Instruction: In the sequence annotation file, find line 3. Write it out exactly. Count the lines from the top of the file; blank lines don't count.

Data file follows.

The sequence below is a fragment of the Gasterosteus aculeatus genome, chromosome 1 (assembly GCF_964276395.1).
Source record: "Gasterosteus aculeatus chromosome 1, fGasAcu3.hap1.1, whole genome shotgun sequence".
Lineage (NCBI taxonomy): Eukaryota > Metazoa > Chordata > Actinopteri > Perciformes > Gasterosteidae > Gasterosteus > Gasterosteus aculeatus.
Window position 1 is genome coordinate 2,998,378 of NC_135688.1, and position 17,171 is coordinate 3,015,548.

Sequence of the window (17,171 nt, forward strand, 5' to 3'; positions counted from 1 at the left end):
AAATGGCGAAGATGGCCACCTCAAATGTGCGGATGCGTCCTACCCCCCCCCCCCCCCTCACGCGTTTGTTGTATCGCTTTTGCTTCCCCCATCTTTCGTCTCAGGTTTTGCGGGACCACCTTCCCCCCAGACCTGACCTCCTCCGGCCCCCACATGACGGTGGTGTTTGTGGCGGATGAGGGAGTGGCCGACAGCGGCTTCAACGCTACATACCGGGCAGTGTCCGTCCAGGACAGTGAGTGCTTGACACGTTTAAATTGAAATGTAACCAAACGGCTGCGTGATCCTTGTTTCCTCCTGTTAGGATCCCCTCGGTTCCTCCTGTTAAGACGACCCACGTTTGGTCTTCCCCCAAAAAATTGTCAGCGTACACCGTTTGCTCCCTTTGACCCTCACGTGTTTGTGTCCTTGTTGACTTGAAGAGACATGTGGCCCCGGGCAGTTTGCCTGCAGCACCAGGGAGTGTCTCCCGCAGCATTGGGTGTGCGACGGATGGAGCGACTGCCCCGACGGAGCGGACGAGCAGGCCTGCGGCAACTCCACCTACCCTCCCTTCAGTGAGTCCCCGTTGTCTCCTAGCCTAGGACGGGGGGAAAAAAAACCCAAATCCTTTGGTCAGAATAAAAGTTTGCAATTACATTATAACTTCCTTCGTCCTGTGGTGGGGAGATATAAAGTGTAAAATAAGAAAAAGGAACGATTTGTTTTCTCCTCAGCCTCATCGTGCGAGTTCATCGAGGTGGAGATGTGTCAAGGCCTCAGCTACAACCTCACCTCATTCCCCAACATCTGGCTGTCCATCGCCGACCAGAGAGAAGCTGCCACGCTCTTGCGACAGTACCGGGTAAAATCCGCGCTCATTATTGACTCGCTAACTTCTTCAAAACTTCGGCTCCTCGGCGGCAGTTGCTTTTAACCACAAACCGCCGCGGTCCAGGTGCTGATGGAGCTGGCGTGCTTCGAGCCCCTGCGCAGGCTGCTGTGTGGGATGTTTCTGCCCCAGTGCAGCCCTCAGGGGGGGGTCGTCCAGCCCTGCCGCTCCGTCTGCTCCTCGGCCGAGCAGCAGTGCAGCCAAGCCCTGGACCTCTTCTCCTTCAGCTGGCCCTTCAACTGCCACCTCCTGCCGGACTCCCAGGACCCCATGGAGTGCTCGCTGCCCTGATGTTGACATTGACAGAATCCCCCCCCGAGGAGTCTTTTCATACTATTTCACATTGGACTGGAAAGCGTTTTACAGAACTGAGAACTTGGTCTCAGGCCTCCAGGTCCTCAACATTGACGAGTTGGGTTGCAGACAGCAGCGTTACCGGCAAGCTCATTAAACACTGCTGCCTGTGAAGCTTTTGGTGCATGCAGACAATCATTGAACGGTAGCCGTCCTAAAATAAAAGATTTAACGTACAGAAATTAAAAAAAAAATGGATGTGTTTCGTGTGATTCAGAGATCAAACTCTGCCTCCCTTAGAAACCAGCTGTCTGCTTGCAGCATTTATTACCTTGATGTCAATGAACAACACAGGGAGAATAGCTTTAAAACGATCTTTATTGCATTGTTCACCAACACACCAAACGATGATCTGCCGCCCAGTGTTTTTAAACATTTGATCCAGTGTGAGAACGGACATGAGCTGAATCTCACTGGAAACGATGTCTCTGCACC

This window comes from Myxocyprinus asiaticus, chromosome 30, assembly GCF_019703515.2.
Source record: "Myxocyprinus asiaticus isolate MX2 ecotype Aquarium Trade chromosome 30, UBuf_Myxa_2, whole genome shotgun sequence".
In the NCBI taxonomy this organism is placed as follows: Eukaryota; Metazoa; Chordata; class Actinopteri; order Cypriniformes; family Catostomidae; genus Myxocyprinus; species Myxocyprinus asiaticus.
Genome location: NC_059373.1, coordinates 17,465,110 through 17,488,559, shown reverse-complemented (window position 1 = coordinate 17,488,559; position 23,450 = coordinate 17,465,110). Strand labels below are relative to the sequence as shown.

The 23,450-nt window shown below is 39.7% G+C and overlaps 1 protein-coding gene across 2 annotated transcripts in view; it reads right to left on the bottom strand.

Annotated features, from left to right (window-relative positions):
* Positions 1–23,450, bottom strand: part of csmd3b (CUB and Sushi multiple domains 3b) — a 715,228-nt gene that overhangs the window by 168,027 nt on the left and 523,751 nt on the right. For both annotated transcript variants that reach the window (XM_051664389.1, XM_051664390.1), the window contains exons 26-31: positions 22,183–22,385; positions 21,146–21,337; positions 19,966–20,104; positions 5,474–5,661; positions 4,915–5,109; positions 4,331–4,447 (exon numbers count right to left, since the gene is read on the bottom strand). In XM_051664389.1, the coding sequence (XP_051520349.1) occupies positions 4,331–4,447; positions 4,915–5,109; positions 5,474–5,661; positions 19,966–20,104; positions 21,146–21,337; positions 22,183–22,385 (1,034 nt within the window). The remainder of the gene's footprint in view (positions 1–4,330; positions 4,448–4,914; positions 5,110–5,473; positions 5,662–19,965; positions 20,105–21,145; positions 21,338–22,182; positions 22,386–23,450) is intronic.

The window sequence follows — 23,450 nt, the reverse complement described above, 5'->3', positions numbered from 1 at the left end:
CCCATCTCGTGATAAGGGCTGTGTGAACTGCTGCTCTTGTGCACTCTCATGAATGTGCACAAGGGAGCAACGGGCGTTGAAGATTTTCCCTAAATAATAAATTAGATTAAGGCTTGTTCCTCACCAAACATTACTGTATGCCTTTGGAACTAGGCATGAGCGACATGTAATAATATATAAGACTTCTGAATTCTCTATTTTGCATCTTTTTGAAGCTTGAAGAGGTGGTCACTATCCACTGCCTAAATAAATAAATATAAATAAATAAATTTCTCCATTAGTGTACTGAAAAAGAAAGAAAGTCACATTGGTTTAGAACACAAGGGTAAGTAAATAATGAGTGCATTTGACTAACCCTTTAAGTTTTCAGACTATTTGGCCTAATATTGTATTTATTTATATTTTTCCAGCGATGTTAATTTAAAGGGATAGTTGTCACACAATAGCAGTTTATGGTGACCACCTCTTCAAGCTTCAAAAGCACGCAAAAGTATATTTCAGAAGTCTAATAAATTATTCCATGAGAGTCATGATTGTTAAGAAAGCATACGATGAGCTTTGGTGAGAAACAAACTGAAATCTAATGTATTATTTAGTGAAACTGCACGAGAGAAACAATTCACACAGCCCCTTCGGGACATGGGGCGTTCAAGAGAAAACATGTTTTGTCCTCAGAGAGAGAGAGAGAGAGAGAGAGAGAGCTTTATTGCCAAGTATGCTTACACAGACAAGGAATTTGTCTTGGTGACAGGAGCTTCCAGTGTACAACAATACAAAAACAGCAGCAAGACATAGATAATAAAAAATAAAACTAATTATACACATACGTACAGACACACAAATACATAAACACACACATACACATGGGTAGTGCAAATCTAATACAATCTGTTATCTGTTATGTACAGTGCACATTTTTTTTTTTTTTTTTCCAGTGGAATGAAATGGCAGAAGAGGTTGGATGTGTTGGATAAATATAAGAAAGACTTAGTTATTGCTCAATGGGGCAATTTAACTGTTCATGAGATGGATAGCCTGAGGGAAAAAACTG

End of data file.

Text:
Lineage (NCBI taxonomy): Eukaryota > Metazoa > Chordata > Actinopteri > Perciformes > Gasterosteidae > Gasterosteus > Gasterosteus aculeatus.